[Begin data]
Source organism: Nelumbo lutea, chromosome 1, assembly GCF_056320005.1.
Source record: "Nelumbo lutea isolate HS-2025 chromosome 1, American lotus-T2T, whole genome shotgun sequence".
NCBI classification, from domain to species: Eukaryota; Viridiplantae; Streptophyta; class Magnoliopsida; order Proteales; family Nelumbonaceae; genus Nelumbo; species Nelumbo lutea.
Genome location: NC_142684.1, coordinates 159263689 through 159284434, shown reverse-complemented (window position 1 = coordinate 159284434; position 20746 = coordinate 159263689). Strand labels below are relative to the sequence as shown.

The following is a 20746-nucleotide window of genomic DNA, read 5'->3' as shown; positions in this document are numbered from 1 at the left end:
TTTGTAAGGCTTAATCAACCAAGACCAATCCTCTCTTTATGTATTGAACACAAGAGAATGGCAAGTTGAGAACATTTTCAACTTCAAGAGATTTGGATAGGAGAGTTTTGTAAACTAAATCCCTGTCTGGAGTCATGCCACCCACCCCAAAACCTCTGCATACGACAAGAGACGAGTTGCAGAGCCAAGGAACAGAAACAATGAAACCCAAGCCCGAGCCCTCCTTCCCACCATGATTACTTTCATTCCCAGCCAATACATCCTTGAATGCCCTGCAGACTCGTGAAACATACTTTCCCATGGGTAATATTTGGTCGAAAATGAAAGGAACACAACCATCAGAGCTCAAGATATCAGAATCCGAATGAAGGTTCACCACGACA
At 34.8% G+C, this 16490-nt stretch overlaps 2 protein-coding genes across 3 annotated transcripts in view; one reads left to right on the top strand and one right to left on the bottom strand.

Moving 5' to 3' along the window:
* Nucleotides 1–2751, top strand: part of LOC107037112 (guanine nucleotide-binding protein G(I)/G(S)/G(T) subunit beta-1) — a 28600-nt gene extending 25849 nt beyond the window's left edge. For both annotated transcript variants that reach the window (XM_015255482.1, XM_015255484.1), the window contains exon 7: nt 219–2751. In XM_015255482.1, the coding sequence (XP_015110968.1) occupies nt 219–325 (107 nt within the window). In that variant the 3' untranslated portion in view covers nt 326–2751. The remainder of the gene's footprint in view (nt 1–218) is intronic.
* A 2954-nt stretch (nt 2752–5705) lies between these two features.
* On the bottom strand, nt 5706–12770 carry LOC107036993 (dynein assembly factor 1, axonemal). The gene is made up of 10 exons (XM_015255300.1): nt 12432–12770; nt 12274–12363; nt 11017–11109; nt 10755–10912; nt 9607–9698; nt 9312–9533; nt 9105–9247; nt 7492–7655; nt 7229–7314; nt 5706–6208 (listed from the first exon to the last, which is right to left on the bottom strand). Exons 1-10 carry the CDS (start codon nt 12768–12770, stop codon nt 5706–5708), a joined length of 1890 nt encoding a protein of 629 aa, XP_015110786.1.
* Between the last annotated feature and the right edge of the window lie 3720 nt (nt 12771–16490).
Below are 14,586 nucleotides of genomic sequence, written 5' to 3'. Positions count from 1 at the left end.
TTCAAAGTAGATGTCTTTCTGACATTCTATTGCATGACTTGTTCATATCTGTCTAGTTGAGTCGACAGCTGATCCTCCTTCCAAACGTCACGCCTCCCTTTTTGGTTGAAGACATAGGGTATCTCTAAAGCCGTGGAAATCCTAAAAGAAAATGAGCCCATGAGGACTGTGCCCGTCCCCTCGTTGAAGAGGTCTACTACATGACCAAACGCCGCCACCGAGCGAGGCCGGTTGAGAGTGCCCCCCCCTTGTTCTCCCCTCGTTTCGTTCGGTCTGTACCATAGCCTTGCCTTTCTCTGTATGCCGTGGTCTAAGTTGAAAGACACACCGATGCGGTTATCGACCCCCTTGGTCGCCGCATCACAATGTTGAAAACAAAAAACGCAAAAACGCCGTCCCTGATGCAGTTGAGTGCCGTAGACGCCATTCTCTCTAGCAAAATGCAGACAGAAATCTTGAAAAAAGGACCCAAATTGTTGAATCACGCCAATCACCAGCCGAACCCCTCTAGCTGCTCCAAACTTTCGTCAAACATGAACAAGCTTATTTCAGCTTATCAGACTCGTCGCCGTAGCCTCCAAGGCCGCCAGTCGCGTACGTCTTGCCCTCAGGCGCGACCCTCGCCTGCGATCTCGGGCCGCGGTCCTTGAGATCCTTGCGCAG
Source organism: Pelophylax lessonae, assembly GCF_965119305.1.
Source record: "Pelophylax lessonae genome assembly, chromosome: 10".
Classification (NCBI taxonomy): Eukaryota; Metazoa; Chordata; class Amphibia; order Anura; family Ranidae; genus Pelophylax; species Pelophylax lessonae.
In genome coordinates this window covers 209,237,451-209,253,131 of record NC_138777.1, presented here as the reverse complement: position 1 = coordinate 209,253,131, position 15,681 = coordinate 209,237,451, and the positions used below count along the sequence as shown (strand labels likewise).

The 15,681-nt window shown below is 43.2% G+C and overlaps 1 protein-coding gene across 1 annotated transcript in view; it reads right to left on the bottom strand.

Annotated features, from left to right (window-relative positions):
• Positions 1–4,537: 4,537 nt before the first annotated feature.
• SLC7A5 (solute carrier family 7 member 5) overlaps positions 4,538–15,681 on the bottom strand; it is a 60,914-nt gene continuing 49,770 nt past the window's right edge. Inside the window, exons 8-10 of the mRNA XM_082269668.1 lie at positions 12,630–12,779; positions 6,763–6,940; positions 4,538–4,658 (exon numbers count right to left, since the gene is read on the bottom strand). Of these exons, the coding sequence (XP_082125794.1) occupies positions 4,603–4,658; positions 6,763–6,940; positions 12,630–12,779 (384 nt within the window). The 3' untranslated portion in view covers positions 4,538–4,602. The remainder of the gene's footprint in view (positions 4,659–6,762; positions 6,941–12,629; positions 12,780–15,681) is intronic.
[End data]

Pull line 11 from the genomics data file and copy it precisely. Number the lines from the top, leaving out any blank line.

* On the bottom strand, nt 5706–12770 carry LOC107036993 (dynein assembly factor 1, axonemal). The gene is made up of 10 exons (XM_015255300.1): nt 12432–12770; nt 12274–12363; nt 11017–11109; nt 10755–10912; nt 9607–9698; nt 9312–9533; nt 9105–9247; nt 7492–7655; nt 7229–7314; nt 5706–6208 (listed from the first exon to the last, which is right to left on the bottom strand). Exons 1-10 carry the CDS (start codon nt 12768–12770, stop codon nt 5706–5708), a joined length of 1890 nt encoding a protein of 629 aa, XP_015110786.1.